Angular Limb Deformities in a Cat

In young cats, these may potentially develop into chronic pain and early arthritis.

By: jon_a_ross
If your cat’s front (or back) legs are not a mirror image of each other, she may have ALD. By: jon_a_ross

Most cats have the good fortune to be born with normal legs — unlike dog breeds, such as some dachshunds and shih tzus, that have been bred to have twisted, distorted legs.

However, if a kitten injures the delicate growth plates from which bone grows, this can result in an angular limb deformity (ALD). A cat with ALD has twisted, bowed or rotated bones when compared to the opposite limb. Both the forelimb and hind limb have paired bones (radius and ulna, tibia and fibula, respectively) that should grow at the same rate.

If one bone is damaged and bone growth slows, this “tethers” the partner bone, which responds by bowing or twisting. It’s like tensioning a bowstring — the bow bends, causing in cats a mechanical lameness and altering the smooth articulation of the nearest joints, resulting in pain and early arthritis.


The cat may limp or seem painfully affected by that limb. When you compare 1 limb with its mirror image, the 2 legs are no longer identical.

In the early stages, it may be difficult to spot asymmetry — if in doubt, photograph both legs, and again in 1 month’s time. This helps identify a problem as early as possible. Surgical correction is more successful if undertaken before marked bone bowing occurs.


Kittens’ bone growth mostly takes place at 2–6 months of age. The bones grow in length from soft cartilage growth plates at either end of the long bones.

Injury to the leg, such as being stepped on or trapped in a door, may mean a damaged bone plate, causing scar tissue that prematurely prevents further bone growth. This then hobbles the adjacent bone, which continues to grow, but twists, bows or rotates in response to the restriction.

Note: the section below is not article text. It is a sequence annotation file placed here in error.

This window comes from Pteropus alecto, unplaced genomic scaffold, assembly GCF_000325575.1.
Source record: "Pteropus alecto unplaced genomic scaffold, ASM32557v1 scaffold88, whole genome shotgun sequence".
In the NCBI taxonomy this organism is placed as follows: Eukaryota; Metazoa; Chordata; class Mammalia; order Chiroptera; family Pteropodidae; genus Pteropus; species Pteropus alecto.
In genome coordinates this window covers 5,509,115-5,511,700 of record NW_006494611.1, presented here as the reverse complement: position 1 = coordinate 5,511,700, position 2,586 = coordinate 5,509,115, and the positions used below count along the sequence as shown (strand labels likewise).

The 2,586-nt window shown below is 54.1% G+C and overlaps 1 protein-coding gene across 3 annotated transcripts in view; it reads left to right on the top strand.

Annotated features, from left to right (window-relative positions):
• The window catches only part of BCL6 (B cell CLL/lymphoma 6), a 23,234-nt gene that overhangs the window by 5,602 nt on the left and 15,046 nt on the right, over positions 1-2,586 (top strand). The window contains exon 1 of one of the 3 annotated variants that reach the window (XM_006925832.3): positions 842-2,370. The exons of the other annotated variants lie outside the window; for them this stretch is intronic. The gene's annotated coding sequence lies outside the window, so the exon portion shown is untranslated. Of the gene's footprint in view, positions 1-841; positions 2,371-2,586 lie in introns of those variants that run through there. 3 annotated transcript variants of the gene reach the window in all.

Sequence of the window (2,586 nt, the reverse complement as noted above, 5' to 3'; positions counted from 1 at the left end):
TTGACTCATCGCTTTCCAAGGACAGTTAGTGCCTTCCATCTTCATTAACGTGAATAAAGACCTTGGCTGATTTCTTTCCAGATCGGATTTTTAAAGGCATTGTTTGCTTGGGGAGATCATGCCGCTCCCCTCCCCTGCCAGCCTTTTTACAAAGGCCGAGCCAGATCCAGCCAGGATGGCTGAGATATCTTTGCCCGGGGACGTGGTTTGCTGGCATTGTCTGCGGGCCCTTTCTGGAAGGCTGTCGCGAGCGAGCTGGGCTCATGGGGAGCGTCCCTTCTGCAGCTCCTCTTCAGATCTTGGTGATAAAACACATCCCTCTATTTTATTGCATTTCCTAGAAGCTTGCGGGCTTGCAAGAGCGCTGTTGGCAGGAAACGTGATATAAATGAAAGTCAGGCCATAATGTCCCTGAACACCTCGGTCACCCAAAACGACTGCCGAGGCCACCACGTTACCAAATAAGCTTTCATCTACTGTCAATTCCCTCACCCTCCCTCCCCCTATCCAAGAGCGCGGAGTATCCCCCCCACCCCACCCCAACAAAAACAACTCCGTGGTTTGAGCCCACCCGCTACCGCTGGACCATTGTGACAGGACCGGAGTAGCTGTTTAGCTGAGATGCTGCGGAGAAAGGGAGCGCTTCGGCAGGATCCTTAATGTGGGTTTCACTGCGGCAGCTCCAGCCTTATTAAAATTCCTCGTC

Because ALD in cats normally results from trauma rather than breeding, usually only 1 leg is affected. If your cat’s front (or back) legs are not a mirror image of each other, she may have ALD.

Radiographs comparing both limbs can confirm ALD, but the gold standard is a CT scan. A far more detailed image, this allows a specialist to assess exactly where the damage is. This allows for accurate surgical planning of the corrections needed to allow the bone to grow straight again.


Specialist orthopedic surgeons assess how best to correct the problem.

The options for surgery include:

  • Cutting the too-short bone so it stops holding back the longer bone, allowing it to spring back into a proper shape
  • Correct abnormal rotation of a bone, but cutting and realigning it without the twist; the bone is then held in the position with bone plates
  • If both growth plates closed too early, an external fixator device may be fitted that has adjustable sliders to allow the bones to be “stretched” a little every day


Kittens will be kittens and dash about, getting under your feet, so accidents do happen. If the kitten has an accident and is lame, get her checked for fractures.

If she recovers quickly, it may be wise to take photographs, and again a couple of weeks later for comparison. While this won’t stop any damage to growth plates, if you spot it early, the chances of a successful corrective surgery are much greater. 


  • Feline Orthopedics. Scott & McLaughlin. Publisher: CRC Press.


This pet health content was written by a veterinarian, Dr. Pippa Elliott, BVMS, MRCVS. It was last reviewed Oct. 1, 2015.

Dr. Pippa Elliott, BVMS, MRCVS

View posts by Dr. Pippa Elliott, BVMS, MRCVS
Dr. Pippa Elliott, BVMS, MRCVS, is a veterinarian with nearly 30 years of experience in companion animal practice. Dr. Elliott earned her Bachelor of Veterinary Medicine and Surgery from the University of Glasgow. She was also designated a Member of the Royal College of Veterinary Surgeons. Married with 2 grown-up kids, Dr. Elliott has a naughty puggle called Poggle, 3 cats and a bearded dragon.

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